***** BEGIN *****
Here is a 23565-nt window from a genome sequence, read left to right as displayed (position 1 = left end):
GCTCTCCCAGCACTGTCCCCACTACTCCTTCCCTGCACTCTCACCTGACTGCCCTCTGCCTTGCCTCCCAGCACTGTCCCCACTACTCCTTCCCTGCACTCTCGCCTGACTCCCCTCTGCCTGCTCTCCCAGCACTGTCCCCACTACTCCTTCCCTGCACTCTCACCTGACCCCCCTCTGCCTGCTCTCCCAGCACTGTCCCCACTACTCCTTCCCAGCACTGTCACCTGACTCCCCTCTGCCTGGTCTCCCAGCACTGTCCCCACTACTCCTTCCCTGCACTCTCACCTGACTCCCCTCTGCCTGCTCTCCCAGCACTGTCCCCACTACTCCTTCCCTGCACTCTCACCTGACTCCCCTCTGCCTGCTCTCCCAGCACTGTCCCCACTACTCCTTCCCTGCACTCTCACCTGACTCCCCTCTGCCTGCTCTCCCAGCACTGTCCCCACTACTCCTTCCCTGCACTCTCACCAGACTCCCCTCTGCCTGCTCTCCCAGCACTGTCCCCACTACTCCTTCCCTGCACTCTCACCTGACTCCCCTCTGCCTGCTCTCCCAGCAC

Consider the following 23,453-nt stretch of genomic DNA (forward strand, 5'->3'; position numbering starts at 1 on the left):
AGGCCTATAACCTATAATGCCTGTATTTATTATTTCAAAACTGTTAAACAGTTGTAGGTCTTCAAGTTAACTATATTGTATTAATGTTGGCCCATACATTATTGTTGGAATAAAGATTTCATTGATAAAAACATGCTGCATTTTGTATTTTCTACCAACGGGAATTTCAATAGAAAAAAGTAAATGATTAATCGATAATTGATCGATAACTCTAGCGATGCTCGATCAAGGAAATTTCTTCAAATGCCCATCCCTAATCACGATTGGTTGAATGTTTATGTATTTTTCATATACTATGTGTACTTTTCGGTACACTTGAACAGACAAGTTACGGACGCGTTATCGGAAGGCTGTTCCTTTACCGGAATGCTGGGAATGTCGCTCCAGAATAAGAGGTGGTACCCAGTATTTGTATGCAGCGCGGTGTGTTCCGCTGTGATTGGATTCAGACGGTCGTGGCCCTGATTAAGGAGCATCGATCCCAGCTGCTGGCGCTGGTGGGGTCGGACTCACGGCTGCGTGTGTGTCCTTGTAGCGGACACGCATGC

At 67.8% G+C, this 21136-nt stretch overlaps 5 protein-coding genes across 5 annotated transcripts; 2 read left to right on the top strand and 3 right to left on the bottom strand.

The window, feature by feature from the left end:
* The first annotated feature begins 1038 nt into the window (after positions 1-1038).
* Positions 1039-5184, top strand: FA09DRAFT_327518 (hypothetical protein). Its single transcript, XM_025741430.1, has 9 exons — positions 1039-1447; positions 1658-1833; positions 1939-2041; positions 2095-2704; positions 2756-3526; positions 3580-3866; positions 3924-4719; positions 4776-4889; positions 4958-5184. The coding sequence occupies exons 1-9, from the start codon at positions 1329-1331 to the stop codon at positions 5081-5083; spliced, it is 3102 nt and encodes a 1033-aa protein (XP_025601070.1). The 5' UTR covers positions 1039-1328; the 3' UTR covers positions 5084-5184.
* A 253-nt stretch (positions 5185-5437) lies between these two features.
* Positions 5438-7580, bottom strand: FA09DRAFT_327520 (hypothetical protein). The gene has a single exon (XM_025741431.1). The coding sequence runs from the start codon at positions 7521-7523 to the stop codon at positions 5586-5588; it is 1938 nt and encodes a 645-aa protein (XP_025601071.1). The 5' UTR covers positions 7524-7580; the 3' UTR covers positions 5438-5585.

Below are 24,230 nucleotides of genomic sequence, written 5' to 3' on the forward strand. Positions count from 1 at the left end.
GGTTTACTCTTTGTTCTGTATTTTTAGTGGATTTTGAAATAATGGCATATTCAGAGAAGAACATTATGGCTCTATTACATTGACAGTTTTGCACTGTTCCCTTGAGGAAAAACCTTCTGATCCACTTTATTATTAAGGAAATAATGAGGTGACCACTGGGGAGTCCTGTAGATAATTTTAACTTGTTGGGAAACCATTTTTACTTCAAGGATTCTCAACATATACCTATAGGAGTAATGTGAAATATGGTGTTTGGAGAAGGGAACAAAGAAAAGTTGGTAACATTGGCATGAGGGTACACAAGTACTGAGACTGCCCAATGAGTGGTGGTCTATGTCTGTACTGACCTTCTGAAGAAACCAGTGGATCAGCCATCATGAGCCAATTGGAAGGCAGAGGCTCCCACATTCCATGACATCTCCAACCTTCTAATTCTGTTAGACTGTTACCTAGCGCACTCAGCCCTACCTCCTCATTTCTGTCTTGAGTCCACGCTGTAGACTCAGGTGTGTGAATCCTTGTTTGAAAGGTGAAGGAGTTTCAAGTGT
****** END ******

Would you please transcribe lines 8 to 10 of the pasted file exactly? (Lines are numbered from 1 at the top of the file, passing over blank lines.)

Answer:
* Positions 1039-5184, top strand: FA09DRAFT_327518 (hypothetical protein). Its single transcript, XM_025741430.1, has 9 exons — positions 1039-1447; positions 1658-1833; positions 1939-2041; positions 2095-2704; positions 2756-3526; positions 3580-3866; positions 3924-4719; positions 4776-4889; positions 4958-5184. The coding sequence occupies exons 1-9, from the start codon at positions 1329-1331 to the stop codon at positions 5081-5083; spliced, it is 3102 nt and encodes a 1033-aa protein (XP_025601070.1). The 5' UTR covers positions 1039-1328; the 3' UTR covers positions 5084-5184.
* A 253-nt stretch (positions 5185-5437) lies between these two features.
* Positions 5438-7580, bottom strand: FA09DRAFT_327520 (hypothetical protein). The gene has a single exon (XM_025741431.1). The coding sequence runs from the start codon at positions 7521-7523 to the stop codon at positions 5586-5588; it is 1938 nt and encodes a 645-aa protein (XP_025601071.1). The 5' UTR covers positions 7524-7580; the 3' UTR covers positions 5438-5585.